The majority of fungi does not have a negative effect on humans, although some species can cause disease. One example of this is indoor mold, which can cause and exacerbate respiratory conditions, according to the University of Minnesota.
Although the majority of fungi do not cause harm to humans, those that do can have severe effects. For example, if opportunistic fungi from soil enter the wound of a person whose immune system is compromised, such as a diabetes patient, it can cause an aggressive infection. The majority of infections fungi cause are superficial, which means they occur across the skin or the hair. Examples of this include athlete's foot and ringworm.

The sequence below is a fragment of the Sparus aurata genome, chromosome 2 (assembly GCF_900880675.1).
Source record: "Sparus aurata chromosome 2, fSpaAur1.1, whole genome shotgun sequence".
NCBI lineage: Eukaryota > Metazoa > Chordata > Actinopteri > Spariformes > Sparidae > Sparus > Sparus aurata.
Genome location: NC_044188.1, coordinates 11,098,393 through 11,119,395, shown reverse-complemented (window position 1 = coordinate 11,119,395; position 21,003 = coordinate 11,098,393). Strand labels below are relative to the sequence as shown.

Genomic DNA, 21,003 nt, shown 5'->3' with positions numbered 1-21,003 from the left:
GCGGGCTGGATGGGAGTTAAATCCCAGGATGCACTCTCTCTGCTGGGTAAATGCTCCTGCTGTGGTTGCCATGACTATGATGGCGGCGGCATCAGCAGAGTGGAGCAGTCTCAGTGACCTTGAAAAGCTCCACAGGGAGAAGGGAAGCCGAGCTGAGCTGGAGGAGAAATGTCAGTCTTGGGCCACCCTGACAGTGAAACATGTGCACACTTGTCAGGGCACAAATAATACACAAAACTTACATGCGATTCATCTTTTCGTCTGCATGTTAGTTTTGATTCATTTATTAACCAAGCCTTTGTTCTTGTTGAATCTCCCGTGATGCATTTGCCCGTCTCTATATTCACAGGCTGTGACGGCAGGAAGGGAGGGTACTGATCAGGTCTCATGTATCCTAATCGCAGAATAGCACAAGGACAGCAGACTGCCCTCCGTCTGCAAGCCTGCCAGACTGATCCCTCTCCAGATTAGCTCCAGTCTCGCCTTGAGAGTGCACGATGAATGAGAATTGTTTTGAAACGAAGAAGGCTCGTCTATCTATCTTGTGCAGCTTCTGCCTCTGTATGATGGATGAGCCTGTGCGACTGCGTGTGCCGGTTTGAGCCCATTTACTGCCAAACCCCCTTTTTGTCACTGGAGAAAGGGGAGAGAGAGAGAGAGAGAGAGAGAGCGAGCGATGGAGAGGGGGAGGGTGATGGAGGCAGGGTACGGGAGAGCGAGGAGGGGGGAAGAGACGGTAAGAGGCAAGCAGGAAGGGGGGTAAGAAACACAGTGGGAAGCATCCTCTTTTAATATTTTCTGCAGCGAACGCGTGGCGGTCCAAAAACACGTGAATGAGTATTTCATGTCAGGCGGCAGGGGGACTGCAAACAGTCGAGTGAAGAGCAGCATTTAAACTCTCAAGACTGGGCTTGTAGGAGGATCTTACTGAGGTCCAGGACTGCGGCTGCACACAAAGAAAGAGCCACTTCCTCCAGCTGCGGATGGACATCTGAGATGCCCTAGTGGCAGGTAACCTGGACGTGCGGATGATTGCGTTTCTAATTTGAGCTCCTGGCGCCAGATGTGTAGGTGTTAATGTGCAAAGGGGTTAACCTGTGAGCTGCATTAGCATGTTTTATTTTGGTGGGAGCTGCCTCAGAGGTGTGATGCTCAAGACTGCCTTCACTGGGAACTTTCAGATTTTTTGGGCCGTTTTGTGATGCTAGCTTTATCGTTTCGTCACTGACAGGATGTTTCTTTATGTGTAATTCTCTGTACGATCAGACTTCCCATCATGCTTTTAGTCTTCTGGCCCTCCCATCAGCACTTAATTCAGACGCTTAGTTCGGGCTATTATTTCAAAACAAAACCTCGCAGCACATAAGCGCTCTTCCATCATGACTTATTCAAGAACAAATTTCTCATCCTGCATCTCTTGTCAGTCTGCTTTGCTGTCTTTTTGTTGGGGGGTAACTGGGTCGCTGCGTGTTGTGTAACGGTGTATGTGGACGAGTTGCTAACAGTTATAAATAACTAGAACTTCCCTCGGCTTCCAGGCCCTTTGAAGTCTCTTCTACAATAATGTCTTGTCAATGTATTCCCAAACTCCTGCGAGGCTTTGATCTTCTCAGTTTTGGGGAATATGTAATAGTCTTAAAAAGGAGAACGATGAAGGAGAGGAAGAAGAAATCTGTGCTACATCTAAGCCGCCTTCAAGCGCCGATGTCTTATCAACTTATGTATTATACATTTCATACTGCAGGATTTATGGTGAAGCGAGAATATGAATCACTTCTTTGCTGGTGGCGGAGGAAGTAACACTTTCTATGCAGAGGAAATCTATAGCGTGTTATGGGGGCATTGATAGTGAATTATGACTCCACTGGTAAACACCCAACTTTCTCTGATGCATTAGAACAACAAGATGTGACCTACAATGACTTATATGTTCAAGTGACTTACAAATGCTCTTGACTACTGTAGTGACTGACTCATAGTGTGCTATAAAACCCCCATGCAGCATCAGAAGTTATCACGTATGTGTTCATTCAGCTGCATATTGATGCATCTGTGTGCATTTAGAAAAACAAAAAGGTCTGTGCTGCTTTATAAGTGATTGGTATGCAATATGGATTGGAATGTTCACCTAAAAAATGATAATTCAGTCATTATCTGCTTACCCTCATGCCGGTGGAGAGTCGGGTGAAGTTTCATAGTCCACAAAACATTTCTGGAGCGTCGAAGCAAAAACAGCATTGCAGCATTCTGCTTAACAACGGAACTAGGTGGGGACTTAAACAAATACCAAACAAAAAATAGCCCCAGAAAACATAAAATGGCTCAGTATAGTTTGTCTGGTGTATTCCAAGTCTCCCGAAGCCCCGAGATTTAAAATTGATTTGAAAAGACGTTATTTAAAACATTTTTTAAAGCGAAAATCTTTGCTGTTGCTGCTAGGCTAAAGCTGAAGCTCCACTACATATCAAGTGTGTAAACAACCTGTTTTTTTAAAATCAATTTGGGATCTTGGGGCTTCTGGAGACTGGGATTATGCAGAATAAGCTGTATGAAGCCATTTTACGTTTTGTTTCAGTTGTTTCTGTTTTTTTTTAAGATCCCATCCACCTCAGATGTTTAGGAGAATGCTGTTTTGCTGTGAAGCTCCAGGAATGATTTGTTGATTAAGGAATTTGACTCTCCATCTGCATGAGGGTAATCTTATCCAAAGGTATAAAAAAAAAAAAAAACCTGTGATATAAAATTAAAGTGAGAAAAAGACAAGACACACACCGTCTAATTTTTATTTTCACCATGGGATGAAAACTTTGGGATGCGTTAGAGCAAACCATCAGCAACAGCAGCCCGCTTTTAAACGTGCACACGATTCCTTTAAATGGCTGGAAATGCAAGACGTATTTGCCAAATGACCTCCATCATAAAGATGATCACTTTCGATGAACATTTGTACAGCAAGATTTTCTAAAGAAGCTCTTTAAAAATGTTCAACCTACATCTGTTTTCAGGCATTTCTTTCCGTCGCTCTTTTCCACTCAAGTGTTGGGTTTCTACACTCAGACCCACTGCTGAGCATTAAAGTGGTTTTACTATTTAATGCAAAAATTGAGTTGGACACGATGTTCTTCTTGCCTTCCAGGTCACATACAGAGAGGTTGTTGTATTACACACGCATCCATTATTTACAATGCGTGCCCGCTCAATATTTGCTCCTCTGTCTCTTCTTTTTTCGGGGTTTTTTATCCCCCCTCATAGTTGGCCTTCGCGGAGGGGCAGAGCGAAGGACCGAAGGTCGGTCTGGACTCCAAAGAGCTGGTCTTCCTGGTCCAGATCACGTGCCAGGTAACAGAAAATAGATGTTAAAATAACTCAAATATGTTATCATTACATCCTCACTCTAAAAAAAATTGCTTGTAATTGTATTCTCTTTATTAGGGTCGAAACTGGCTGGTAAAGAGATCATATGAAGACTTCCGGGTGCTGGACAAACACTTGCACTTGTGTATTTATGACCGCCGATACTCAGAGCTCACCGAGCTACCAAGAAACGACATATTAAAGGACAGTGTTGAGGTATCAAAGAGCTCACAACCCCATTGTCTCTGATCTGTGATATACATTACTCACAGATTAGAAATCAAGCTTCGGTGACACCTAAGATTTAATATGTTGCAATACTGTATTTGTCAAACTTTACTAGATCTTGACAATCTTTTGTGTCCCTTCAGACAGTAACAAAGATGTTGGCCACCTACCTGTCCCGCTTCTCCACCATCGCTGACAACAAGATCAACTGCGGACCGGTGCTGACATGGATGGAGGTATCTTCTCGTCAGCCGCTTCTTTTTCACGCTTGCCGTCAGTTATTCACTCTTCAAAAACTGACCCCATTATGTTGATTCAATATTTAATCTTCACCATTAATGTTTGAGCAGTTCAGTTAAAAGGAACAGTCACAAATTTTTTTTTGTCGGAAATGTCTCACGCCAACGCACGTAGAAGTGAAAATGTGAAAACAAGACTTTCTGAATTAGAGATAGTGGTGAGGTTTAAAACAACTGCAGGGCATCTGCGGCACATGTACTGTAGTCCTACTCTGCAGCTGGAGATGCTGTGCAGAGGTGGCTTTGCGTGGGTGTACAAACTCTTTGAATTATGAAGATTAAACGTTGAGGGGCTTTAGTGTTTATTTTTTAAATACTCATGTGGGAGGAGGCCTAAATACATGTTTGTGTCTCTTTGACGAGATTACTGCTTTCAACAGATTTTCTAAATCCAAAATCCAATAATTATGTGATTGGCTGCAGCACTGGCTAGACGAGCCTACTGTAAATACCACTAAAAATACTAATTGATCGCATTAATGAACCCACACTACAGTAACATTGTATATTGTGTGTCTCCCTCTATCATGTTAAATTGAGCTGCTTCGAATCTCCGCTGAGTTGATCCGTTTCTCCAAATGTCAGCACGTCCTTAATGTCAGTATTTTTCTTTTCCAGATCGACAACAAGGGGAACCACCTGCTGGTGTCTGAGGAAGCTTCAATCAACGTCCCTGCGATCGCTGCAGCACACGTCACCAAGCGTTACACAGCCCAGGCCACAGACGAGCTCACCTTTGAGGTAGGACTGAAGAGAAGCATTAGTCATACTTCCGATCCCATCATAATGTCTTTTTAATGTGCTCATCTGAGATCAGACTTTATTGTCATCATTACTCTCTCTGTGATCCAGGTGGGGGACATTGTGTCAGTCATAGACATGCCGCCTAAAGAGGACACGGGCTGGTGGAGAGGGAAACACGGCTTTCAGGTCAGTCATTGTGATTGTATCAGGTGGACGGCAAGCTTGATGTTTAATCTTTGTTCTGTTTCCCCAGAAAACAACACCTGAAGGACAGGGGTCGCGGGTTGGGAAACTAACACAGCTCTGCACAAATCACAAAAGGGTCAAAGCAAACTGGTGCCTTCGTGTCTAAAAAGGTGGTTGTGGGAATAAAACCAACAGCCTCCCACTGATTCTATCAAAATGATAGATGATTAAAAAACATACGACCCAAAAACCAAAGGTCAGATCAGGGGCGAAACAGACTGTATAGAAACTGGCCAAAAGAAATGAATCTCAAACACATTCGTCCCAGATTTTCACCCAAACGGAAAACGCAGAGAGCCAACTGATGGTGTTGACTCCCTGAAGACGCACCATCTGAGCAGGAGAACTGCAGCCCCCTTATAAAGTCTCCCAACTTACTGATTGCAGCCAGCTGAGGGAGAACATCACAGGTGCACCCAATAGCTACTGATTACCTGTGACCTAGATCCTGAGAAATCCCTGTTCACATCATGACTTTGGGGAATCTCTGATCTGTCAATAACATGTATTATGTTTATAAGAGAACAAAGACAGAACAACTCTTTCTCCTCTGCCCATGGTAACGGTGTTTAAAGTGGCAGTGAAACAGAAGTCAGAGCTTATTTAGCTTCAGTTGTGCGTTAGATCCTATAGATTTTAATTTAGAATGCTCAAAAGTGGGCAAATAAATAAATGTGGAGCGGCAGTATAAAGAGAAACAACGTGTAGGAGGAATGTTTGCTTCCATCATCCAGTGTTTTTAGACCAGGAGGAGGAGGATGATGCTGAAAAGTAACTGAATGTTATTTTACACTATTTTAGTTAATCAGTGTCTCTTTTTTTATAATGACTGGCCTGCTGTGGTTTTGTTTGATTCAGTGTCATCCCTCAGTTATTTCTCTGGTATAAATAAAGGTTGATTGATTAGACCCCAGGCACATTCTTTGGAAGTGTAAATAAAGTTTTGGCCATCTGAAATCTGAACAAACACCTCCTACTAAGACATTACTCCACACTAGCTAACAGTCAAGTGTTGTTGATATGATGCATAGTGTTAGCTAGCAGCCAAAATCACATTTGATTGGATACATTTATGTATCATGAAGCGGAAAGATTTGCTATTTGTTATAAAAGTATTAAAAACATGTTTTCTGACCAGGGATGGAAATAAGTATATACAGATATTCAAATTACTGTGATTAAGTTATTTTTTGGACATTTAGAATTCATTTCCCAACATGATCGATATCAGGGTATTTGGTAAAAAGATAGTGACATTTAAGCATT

When fungi do enter the body as an infection, they can cause systemic reactions that are fatal. People who are living in households where mold is present are at risk of developing superficial and internal infections. The type of infection they encounter and how severe it is depends on the fungi type and how toxic it is. For example, people inhaling green mold are at higher risk than those inhaling other types. Health problems arising from mold inhalation include allergic reactions, sinusitis as a result of allergen exposure, pneumonitis and allergic asthma.